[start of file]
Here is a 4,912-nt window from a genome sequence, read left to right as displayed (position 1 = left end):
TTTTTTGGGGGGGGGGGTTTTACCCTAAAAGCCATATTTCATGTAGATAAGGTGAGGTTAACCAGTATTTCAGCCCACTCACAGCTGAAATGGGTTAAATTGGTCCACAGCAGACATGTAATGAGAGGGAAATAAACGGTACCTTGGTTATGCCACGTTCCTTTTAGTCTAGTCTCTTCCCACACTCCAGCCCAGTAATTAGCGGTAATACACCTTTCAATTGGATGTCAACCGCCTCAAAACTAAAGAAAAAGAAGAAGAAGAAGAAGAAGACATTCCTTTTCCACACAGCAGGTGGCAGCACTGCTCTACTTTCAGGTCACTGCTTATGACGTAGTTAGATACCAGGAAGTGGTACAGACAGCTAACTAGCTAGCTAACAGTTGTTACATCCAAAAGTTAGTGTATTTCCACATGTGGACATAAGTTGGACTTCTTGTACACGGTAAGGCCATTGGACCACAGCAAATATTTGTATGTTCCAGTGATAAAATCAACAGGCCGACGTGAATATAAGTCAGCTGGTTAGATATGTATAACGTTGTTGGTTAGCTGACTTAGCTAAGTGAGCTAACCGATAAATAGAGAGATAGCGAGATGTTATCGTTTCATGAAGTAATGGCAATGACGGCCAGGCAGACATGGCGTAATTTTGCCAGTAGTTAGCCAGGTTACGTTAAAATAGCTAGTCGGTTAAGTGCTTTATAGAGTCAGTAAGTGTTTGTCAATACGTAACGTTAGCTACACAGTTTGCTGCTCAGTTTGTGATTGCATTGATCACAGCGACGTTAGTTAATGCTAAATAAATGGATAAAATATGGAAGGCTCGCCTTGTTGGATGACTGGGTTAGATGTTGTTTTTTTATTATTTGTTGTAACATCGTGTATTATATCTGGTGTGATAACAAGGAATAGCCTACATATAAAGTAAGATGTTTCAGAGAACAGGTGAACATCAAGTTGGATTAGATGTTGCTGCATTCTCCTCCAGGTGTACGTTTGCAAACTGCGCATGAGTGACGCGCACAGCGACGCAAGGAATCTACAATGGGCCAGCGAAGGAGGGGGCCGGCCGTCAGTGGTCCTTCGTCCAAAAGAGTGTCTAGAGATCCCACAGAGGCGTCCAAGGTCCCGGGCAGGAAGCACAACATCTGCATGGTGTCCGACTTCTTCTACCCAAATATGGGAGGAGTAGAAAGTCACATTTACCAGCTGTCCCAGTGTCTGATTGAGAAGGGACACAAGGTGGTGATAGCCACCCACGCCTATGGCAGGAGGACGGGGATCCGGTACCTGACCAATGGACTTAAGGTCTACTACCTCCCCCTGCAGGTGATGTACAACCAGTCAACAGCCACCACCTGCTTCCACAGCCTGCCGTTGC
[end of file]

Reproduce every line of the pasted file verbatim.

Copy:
Here is a 4,912-nt window from a genome sequence, read left to right as displayed (position 1 = left end):
TTTTTTGGGGGGGGGGGTTTTACCCTAAAAGCCATATTTCATGTAGATAAGGTGAGGTTAACCAGTATTTCAGCCCACTCACAGCTGAAATGGGTTAAATTGGTCCACAGCAGACATGTAATGAGAGGGAAATAAACGGTACCTTGGTTATGCCACGTTCCTTTTAGTCTAGTCTCTTCCCACACTCCAGCCCAGTAATTAGCGGTAATACACCTTTCAATTGGATGTCAACCGCCTCAAAACTAAAGAAAAAGAAGAAGAAGAAGAAGAAGACATTCCTTTTCCACACAGCAGGTGGCAGCACTGCTCTACTTTCAGGTCACTGCTTATGACGTAGTTAGATACCAGGAAGTGGTACAGACAGCTAACTAGCTAGCTAACAGTTGTTACATCCAAAAGTTAGTGTATTTCCACATGTGGACATAAGTTGGACTTCTTGTACACGGTAAGGCCATTGGACCACAGCAAATATTTGTATGTTCCAGTGATAAAATCAACAGGCCGACGTGAATATAAGTCAGCTGGTTAGATATGTATAACGTTGTTGGTTAGCTGACTTAGCTAAGTGAGCTAACCGATAAATAGAGAGATAGCGAGATGTTATCGTTTCATGAAGTAATGGCAATGACGGCCAGGCAGACATGGCGTAATTTTGCCAGTAGTTAGCCAGGTTACGTTAAAATAGCTAGTCGGTTAAGTGCTTTATAGAGTCAGTAAGTGTTTGTCAATACGTAACGTTAGCTACACAGTTTGCTGCTCAGTTTGTGATTGCATTGATCACAGCGACGTTAGTTAATGCTAAATAAATGGATAAAATATGGAAGGCTCGCCTTGTTGGATGACTGGGTTAGATGTTGTTTTTTTATTATTTGTTGTAACATCGTGTATTATATCTGGTGTGATAACAAGGAATAGCCTACATATAAAGTAAGATGTTTCAGAGAACAGGTGAACATCAAGTTGGATTAGATGTTGCTGCATTCTCCTCCAGGTGTACGTTTGCAAACTGCGCATGAGTGACGCGCACAGCGACGCAAGGAATCTACAATGGGCCAGCGAAGGAGGGGGCCGGCCGTCAGTGGTCCTTCGTCCAAAAGAGTGTCTAGAGATCCCACAGAGGCGTCCAAGGTCCCGGGCAGGAAGCACAACATCTGCATGGTGTCCGACTTCTTCTACCCAAATATGGGAGGAGTAGAAAGTCACATTTACCAGCTGTCCCAGTGTCTGATTGAGAAGGGACACAAGGTGGTGATAGCCACCCACGCCTATGGCAGGAGGACGGGGATCCGGTACCTGACCAATGGACTTAAGGTCTACTACCTCCCCCTGCAGGTGATGTACAACCAGTCAACAGCCACCACCTGCTTCCACAGCCTGCCGTTGC